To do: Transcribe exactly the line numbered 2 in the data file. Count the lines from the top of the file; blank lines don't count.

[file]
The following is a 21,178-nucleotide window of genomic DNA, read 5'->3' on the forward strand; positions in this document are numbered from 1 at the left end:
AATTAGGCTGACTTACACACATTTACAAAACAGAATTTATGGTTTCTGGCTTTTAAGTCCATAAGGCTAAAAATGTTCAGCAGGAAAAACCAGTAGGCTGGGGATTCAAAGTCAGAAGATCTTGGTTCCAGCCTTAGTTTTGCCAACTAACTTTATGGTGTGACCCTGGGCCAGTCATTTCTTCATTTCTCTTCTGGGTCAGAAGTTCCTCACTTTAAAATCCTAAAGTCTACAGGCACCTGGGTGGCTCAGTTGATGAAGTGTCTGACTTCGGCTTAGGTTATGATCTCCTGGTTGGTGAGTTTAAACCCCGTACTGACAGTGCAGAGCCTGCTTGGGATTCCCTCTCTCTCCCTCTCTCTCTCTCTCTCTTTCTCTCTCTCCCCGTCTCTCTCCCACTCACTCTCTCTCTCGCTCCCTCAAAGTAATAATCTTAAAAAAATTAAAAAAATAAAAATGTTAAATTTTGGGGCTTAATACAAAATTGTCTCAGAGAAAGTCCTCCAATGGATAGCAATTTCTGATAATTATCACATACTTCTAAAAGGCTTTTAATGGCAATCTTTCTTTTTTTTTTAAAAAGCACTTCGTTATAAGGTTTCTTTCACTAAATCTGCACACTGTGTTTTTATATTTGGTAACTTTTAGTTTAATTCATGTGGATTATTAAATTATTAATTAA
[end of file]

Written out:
AATTAGGCTGACTTACACACATTTACAAAACAGAATTTATGGTTTCTGGCTTTTAAGTCCATAAGGCTAAAAATGTTCAGCAGGAAAAACCAGTAGGCTGGGGATTCAAAGTCAGAAGATCTTGGTTCCAGCCTTAGTTTTGCCAACTAACTTTATGGTGTGACCCTGGGCCAGTCATTTCTTCATTTCTCTTCTGGGTCAGAAGTTCCTCACTTTAAAATCCTAAAGTCTACAGGCACCTGGGTGGCTCAGTTGATGAAGTGTCTGACTTCGGCTTAGGTTATGATCTCCTGGTTGGTGAGTTTAAACCCCGTACTGACAGTGCAGAGCCTGCTTGGGATTCCCTCTCTCTCCCTCTCTCTCTCTCTCTCTTTCTCTCTCTCCCCGTCTCTCTCCCACTCACTCTCTCTCTCGCTCCCTCAAAGTAATAATCTTAAAAAAATTAAAAAAATAAAAATGTTAAATTTTGGGGCTTAATACAAAATTGTCTCAGAGAAAGTCCTCCAATGGATAGCAATTTCTGATAATTATCACATACTTCTAAAAGGCTTTTAATGGCAATCTTTCTTTTTTTTTTAAAAAGCACTTCGTTATAAGGTTTCTTTCACTAAATCTGCACACTGTGTTTTTATATTTGGTAACTTTTAGTTTAATTCATGTGGATTATTAAATTATTAATTAA